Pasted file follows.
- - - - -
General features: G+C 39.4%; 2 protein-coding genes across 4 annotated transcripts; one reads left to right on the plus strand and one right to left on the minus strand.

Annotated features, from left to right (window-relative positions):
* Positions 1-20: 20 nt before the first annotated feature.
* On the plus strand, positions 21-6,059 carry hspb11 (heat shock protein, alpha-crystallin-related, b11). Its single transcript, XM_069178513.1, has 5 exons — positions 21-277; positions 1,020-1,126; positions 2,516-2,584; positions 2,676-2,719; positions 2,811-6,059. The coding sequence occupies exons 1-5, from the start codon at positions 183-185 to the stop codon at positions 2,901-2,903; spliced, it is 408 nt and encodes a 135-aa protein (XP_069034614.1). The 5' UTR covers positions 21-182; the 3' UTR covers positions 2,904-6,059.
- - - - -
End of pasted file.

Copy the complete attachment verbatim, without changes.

General features: G+C 39.4%; 2 protein-coding genes across 4 annotated transcripts; one reads left to right on the plus strand and one right to left on the minus strand.

Annotated features, from left to right (window-relative positions):
* Positions 1-20: 20 nt before the first annotated feature.
* On the plus strand, positions 21-6,059 carry hspb11 (heat shock protein, alpha-crystallin-related, b11). Its single transcript, XM_069178513.1, has 5 exons — positions 21-277; positions 1,020-1,126; positions 2,516-2,584; positions 2,676-2,719; positions 2,811-6,059. The coding sequence occupies exons 1-5, from the start codon at positions 183-185 to the stop codon at positions 2,901-2,903; spliced, it is 408 nt and encodes a 135-aa protein (XP_069034614.1). The 5' UTR covers positions 21-182; the 3' UTR covers positions 2,904-6,059.